Dementia is an increasing problem for the aging population that incurs high medical costs, in part due to the lack of available treatment options. Accordingly, early detection is critical to potentially postpone symptoms and to prepare both healthcare providers and families for a patient's management needs. Current detection methods are typically costly or unreliable, and could greatly benefit from improved recognition of early dementia markers. Identification of such markers may be possible through computational analysis of patients' electronic clinical records. Prior work on has focused on structured data (e.g. test results), but these records often also contain natural language (text) data in the form of patient histories, visit summaries, or other notes, which may be valuable for disease prediction. This thesis has three main goals: to incorporate analysis of the aforementioned electronic medical texts into predictive models of dementia development, to explore the use of topic modeling as a form of interpretable dimensionality reduction to improve prediction and to characterize the texts, and to integrate these models with ones using structured data. This kind of computational modeling could be used in an automated screening system to identify and flag potentially problematic patients for assessment by clinicians. Results support the potential for unstructured clinical text data both as standalone predictors of dementia status when structured data are missing, and as complements to structured data.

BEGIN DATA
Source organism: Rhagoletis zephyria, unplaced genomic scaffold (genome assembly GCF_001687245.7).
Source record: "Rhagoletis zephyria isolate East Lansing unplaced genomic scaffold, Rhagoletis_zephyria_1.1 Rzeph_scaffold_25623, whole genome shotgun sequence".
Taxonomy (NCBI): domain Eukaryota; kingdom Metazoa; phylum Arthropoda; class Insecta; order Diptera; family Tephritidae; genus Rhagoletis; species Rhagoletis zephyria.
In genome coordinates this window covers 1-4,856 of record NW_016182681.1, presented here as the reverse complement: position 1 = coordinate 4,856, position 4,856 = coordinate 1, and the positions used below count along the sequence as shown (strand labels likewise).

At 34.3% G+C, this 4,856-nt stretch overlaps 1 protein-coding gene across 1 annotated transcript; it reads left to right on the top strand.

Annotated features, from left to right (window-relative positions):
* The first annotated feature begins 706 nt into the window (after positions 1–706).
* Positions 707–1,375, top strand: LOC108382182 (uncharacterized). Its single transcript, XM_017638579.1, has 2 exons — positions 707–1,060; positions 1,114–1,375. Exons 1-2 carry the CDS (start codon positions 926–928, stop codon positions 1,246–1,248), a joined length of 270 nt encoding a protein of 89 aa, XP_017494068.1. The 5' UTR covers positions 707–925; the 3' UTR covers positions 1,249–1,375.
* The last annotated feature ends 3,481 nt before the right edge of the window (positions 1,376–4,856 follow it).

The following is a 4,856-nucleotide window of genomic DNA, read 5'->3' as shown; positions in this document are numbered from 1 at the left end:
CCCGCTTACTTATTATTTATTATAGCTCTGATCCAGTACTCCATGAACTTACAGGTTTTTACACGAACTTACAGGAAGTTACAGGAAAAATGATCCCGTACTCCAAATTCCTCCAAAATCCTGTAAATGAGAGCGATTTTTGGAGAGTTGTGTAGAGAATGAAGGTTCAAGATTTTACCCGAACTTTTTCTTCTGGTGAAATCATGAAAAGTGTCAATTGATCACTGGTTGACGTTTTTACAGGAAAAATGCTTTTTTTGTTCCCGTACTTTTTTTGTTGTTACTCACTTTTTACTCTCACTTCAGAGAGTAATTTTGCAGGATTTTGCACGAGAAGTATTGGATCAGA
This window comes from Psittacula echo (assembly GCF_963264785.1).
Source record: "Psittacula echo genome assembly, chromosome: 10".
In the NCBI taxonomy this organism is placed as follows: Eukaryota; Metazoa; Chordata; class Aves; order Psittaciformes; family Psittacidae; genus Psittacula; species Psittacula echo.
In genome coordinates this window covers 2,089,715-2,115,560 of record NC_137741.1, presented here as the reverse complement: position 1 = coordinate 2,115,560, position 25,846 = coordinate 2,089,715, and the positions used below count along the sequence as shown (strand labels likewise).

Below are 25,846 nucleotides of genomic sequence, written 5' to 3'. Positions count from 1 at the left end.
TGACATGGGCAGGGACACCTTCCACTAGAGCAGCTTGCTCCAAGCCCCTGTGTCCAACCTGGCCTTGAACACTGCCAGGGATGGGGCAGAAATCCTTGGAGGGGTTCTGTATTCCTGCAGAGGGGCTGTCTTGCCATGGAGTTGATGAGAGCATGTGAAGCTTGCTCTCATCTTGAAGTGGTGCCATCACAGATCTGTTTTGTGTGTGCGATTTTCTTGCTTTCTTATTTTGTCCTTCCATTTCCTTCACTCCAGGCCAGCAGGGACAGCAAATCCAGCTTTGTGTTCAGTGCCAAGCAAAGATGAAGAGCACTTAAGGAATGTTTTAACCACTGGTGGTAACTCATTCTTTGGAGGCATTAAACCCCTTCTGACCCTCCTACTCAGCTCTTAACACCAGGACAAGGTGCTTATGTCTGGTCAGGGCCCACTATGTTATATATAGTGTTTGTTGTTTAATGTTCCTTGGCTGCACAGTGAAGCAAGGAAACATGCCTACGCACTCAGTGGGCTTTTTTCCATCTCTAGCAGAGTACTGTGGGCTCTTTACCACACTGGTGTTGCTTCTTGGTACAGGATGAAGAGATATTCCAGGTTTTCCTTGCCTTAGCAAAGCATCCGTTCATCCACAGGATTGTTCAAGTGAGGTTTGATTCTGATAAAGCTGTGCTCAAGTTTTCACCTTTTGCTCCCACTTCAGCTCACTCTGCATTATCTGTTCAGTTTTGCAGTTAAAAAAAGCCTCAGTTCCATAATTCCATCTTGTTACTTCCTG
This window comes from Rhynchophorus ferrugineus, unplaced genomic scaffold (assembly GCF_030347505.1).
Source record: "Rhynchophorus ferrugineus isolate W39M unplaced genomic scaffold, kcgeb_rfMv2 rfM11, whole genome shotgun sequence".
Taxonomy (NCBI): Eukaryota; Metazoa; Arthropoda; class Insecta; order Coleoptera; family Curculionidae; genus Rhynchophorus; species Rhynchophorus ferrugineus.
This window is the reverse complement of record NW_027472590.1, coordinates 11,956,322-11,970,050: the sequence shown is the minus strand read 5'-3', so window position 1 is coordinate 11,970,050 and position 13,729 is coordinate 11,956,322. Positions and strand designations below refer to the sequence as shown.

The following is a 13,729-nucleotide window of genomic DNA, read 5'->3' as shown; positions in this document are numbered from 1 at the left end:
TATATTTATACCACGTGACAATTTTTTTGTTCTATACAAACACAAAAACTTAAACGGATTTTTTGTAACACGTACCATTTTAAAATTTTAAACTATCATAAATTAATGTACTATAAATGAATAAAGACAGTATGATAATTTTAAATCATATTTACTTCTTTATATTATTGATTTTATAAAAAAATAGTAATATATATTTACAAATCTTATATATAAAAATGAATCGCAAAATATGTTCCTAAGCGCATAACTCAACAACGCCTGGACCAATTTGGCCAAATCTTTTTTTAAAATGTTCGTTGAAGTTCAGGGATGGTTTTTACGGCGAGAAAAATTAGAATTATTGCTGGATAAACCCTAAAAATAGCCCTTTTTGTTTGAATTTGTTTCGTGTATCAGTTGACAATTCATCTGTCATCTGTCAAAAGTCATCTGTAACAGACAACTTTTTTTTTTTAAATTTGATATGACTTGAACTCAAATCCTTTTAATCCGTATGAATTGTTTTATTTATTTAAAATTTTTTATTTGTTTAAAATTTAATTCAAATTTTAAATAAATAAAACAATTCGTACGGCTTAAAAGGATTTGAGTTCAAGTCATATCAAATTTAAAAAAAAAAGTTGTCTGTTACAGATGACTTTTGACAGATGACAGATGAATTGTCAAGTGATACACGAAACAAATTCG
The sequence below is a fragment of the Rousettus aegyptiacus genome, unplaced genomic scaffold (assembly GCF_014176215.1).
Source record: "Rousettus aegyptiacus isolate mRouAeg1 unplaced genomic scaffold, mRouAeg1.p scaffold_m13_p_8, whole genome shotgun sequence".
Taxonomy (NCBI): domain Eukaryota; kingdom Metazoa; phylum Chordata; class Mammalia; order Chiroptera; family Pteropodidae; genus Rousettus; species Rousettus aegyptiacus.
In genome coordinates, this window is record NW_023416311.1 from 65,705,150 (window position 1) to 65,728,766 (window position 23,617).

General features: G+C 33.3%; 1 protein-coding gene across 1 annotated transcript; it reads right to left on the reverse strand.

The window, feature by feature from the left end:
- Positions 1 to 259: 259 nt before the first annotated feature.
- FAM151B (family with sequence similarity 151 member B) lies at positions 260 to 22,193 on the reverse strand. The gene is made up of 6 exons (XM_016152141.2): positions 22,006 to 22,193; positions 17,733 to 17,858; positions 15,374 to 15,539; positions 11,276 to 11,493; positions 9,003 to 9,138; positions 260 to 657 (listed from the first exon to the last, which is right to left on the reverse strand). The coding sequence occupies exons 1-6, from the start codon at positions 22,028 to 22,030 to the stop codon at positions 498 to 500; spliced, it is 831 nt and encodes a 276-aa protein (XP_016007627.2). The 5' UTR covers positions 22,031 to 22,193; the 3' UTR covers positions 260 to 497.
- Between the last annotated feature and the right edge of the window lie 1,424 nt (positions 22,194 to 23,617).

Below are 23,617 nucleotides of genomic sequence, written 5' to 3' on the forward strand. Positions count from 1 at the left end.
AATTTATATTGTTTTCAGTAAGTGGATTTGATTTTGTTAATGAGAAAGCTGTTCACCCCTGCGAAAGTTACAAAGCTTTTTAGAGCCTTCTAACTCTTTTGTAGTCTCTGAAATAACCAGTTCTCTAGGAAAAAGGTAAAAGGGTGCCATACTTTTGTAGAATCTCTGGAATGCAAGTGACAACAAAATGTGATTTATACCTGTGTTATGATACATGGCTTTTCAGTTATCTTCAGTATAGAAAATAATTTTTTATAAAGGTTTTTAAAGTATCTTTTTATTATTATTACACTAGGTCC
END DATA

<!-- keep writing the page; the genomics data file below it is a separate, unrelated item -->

Library of Congress Subject Headings

Dementia--Diagnosis; Data mining; Medical statistics

Publication Date


Document Type


Student Type


Degree Name

Computer Science (MS)

Department, Program, or Center

Computer Science (GCCIS)


Cecilia Ovesdotter Alm

Advisor/Committee Member

Xumin Liu

Advisor/Committee Member

Qi Yu


Physical copy available from RIT's Wallace Library at RC521 .B85 2015


RIT – Main Campus

Plan Codes